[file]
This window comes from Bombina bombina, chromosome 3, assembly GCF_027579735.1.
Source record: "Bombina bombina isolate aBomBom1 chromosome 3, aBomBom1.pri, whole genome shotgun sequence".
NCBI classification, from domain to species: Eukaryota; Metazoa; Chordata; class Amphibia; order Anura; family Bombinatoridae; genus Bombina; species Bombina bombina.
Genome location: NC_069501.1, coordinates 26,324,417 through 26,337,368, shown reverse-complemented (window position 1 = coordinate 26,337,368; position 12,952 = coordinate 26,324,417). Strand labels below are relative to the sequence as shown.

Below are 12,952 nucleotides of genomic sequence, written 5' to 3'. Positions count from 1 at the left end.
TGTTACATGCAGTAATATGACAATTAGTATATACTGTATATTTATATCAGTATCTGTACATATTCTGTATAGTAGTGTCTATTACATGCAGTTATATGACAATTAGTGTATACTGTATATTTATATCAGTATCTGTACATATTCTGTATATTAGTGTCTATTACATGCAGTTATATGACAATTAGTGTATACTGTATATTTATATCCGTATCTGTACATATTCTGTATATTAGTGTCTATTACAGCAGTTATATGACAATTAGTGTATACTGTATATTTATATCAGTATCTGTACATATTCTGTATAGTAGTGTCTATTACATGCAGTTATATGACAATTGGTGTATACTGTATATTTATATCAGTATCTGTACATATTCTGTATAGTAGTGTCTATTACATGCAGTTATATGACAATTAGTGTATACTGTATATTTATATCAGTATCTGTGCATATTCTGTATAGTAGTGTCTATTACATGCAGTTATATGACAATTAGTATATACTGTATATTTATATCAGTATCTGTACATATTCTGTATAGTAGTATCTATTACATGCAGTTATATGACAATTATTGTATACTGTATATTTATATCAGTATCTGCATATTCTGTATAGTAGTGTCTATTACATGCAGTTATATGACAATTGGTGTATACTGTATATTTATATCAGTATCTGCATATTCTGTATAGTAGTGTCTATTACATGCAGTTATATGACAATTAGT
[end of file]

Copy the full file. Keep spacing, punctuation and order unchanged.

This window comes from Bombina bombina, chromosome 3, assembly GCF_027579735.1.
Source record: "Bombina bombina isolate aBomBom1 chromosome 3, aBomBom1.pri, whole genome shotgun sequence".
NCBI classification, from domain to species: Eukaryota; Metazoa; Chordata; class Amphibia; order Anura; family Bombinatoridae; genus Bombina; species Bombina bombina.
Genome location: NC_069501.1, coordinates 26,324,417 through 26,337,368, shown reverse-complemented (window position 1 = coordinate 26,337,368; position 12,952 = coordinate 26,324,417). Strand labels below are relative to the sequence as shown.

Below are 12,952 nucleotides of genomic sequence, written 5' to 3'. Positions count from 1 at the left end.
TGTTACATGCAGTAATATGACAATTAGTATATACTGTATATTTATATCAGTATCTGTACATATTCTGTATAGTAGTGTCTATTACATGCAGTTATATGACAATTAGTGTATACTGTATATTTATATCAGTATCTGTACATATTCTGTATATTAGTGTCTATTACATGCAGTTATATGACAATTAGTGTATACTGTATATTTATATCCGTATCTGTACATATTCTGTATATTAGTGTCTATTACAGCAGTTATATGACAATTAGTGTATACTGTATATTTATATCAGTATCTGTACATATTCTGTATAGTAGTGTCTATTACATGCAGTTATATGACAATTGGTGTATACTGTATATTTATATCAGTATCTGTACATATTCTGTATAGTAGTGTCTATTACATGCAGTTATATGACAATTAGTGTATACTGTATATTTATATCAGTATCTGTGCATATTCTGTATAGTAGTGTCTATTACATGCAGTTATATGACAATTAGTATATACTGTATATTTATATCAGTATCTGTACATATTCTGTATAGTAGTATCTATTACATGCAGTTATATGACAATTATTGTATACTGTATATTTATATCAGTATCTGCATATTCTGTATAGTAGTGTCTATTACATGCAGTTATATGACAATTGGTGTATACTGTATATTTATATCAGTATCTGCATATTCTGTATAGTAGTGTCTATTACATGCAGTTATATGACAATTAGT